Skin Cancer Removal

 

There are many types of skin cancers – each have their own peculiarities and so treatments vary.
Three main types of skin cancers however make up over 90% of all skin cancers.

  • BCC (Basal Cell Carcinoma) – approx 60% of all skin cancers
  • SCC (Squamous Cell Carcinoma) – approx 30% of all skin cancers
  • Melanoma –  approx 3% of all skin cancers

Skin cancers are very common . It is estimated there are about 70,000 new cases in New Zealand every year, making up about 80% of all new cancers in New Zealand

Of the 3 main types only melanoma is officially registered on the national cancer data base.  With over 2000 new cases of melanoma (plus an additional 2000 cases of melanoma-in-situ) in NZ every year it accounts for over 10% of all newly registered cancers.

It is estimated approx 35% of the European population can expect to develop a BCC, about 10% a SCC and about 3% a melanoma over their lifetime.

BCC
SCC
Melanoma

Basal Cell Carcinomas are the most common skin cancers, they are also the least dangerous. They

  • Can be red, pale or pearly coloured and  flat, scar like or a lump in form.
  • May ulcerate or bleed easily
  • Usually grow slowly over many months

They rarely, if ever spread to other parts of the body from which they grow and so have an almost 100% cure rate once fully removed.
You can of course grow further BCC’s. They can also cause a lot of problem in the area they grow, especially if growing around eyes, behind ears or around the base of the nose.

CAUSE OF BCC’s

BCC’s have a strong association with both

  • genetic / hereditary factors
  • high UV exposure in early life

TREATMENT OF BCC’s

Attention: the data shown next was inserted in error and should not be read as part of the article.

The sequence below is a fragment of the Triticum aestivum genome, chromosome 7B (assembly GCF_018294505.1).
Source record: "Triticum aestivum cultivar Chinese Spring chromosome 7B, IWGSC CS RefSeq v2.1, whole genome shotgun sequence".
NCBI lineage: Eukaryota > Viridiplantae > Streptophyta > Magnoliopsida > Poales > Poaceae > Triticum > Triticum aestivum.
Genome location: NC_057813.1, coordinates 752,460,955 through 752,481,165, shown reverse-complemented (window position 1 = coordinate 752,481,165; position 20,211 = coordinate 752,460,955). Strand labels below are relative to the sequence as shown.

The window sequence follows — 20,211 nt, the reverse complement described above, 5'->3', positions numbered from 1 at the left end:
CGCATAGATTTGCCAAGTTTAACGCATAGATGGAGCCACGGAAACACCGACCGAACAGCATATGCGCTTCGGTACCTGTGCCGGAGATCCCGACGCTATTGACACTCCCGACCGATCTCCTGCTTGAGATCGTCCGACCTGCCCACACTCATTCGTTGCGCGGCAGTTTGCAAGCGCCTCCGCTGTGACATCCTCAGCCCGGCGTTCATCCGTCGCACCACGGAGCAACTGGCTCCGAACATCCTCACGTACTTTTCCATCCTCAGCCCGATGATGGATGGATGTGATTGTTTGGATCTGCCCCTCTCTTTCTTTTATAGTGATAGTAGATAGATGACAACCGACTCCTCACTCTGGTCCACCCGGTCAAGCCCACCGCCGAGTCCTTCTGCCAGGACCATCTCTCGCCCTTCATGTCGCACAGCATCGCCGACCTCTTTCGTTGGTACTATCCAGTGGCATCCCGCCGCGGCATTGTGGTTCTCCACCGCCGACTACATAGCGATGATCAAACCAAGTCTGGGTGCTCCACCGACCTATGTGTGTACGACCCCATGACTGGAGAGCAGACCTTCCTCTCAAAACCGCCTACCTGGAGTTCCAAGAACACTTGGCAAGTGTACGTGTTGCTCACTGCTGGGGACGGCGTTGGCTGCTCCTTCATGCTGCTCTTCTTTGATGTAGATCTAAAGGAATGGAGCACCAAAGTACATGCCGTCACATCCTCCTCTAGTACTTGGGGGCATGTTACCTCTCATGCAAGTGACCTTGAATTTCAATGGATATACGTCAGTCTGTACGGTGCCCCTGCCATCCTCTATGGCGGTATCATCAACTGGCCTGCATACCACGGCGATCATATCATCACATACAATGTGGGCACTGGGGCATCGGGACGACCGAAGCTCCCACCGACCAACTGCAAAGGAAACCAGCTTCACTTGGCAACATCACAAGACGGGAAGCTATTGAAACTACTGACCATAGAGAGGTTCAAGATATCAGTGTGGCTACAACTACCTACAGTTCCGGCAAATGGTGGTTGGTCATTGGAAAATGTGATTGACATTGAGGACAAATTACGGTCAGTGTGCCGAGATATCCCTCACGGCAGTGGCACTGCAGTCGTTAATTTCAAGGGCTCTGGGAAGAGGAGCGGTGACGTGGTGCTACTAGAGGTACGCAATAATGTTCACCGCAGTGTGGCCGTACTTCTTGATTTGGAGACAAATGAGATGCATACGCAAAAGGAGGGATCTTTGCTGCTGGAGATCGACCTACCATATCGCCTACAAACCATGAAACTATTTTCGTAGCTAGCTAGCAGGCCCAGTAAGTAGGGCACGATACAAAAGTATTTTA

Mainly surgical but Early BCC’s away from critical areas (around the eyes, nose or ears) can sometimes be treated non-surgically by a variety of techniques including:

  • Anti-cancer creams – Aldara and Efudix are two available on the NZ market
  • Liquid Nitrogen

Squamous Cell Carcinomas usually behave like BCC’s when small but can spread to other parts of the bodies if they get big or in their more aggressive forms. They usually appear as a thickened, crusted area or lump that grows over several weeks to months.

CAUSE OF SCC’s

SCC’s usually arise in areas of sun damage. They are often preceded by the appearance of crusted damaged skin (Solar Keratoses).

Their appearance is strongly related to accumulated sun damage. For this reason sunscreens and other preventative measures play a very big part in minimising their appearance.

Theses arise from the pigment cells in the skin and are the most dangerous type of skin cancer.
They usually appear as an irregular freckle or mole that changes in colour, size or shape over a period of months. They are often flat in appearance. If untreated they will spread to other parts of the body. If treated early more than 95% can be cured.


TREAMENT OF MELANOMA
 Surgery is the mainstay of melanoma treatment.  At this time, surgery is the only known curative treatment for melanoma. Surgery is usually fairly aggressive and involves wide removal of the melanoma and pre-melanoma changes.

There are some exciting new chemotherapy drugs which have been shown to have some effect on melanoma cells, causing some reversal of the cancer process. Only time will tell whether they can be curative in some cases.

Three main groups of drugs are currently being investigated and showing some promise include

  • gene blocking therapies (BRAF/MEK inhibitors) – e.g. vemurafenib
  • immune system stimulants – e.g. ipilimumab
  • vaccine therapies – these vaccines act not to prevent disease but again act by revving up the immune system

In NZ, Pharmac has approved funding for two drugs in 2016 – pembrolizumab (Keytruda) and nivolumab (Opdivo) – both ‘immune system stimulants’.